Even as traditional methods of cracking down on such abuses have come up short, activists, officials, and victims’ families have found alternative means of holding police to account. Foremost among those is forcing legal settlements and bringing civil cases where criminal cases fail. With the anniversary of his death approaching, Eric Garner’s family reached a $5.9 million wrongful-death settlement with the city of New York, though some people worry that the agreement doesn’t change anything since it has no material effect on police practices. At some point, though, it seems inevitable that the cost of compensation for police brutality will force cities to change practices. A Wall Street Journal investigation found that the 10 cities with the biggest police departments paid out almost $250 million in settlements last year and more than $1 billion over the last five.

Activists have also found a willing and powerful partner in the Department of Justice, which has used civil-rights investigations and consent decrees to force cities around the nation to reform their practices, including in Cleveland and Ferguson. There are other unconventional tactics in use, too—like the civil-rights leaders in Cleveland who discovered an obscure law that could be used to force a magistrate judge to consider arresting an officer in Rice’s death. The effort failed to obtain a warrant, but it renewed attention and spotlighted the local prosecutor’s slow pace in deciding whether to charge officers over the 12-year-old’s shooting.

Third, there’s still so much that the public doesn’t know and much that is left to police discretion. This already-bleak anniversary is made darker by the mysterious death of Sandra Bland. The 28-year-old black woman from Chicago was on driving to Texas for a new job when she was stopped by police near Houston for failing to use a blinker. During the traffic stop, she was eventually arrested in Waller County by a state trooper for assaulting a public officer, arraigned, and sent to jail on $5,000 bail. On Monday, she was found dead in her cell of what the sheriff says is self-inflicted asphyxiation.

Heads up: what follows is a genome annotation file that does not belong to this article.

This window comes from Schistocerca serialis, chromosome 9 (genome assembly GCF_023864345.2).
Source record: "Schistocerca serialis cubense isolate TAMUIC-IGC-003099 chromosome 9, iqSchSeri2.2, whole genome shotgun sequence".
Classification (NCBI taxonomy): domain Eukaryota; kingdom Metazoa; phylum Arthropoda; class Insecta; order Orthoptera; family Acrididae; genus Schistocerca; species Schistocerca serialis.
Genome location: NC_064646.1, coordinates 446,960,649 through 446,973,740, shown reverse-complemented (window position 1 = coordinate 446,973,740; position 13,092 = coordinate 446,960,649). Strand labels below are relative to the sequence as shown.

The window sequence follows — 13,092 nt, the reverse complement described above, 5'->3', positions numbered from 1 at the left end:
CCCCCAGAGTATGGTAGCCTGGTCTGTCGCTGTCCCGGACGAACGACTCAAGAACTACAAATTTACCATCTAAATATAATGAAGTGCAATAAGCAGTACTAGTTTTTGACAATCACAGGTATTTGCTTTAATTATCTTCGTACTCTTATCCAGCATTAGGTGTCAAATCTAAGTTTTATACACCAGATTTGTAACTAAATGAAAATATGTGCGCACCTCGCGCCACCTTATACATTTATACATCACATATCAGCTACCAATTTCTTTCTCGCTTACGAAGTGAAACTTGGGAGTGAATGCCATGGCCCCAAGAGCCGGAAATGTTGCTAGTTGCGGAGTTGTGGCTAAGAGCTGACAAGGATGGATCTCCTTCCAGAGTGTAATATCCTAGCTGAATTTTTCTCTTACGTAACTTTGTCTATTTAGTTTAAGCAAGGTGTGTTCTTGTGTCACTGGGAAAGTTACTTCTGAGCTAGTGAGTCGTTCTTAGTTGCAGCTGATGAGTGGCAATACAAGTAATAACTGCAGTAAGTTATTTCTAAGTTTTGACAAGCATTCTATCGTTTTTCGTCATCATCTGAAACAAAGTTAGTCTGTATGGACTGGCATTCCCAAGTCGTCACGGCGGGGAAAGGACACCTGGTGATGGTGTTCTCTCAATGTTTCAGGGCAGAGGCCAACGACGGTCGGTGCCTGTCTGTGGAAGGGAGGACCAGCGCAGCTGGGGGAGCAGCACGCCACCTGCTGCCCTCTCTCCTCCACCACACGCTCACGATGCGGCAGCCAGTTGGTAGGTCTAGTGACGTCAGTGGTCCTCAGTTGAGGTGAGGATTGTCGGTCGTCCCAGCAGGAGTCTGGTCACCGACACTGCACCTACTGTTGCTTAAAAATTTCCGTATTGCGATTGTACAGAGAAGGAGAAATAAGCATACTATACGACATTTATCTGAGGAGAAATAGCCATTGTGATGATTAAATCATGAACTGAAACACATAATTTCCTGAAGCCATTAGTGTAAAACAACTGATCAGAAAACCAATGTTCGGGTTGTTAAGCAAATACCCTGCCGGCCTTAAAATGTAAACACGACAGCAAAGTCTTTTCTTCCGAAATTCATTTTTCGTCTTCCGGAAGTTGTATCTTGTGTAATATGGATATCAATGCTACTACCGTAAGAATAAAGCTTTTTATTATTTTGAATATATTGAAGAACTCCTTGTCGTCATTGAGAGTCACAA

Bland’s family rejects that—they don’t believe that she would have hurt herself, noting that she seemed in high spirits even after her arrest on Friday, and saying it’s generally out of character for her. The FBI has now joined the investigation, and a video has surfaced that reportedly shows part of the arrest. But by the time the clip begins, an officer is already physically subduing Bland. There’s still a great deal that is unknown about her arrest and death. Are stops for failing to use blinkers routine in Waller County, or used as pretexts for pulling over certain kinds of drivers? What happened between the driver and the officer? Was Bland the aggressor, as police have it, or was the officer at fault? Are there other recordings of the stop? Did the police act appropriately? What happened between Friday afternoon and Monday morning as Bland waited in her cell?

Many of these things may be unknowable, and others will emerge over the coming days and weeks. What’s clear from the start is that a traffic stop for failing to signal a lane change, involving an African-American woman with no apparent criminal record, somehow escalated to a physical altercation between the officer and the driver and ended with a young woman dead in a county jail cell. Eric Garner’s death one year ago may have been the beginning of Americans paying attention to police violence against people of color, but Bland’s death shows why the anniversary doesn’t offer any closure.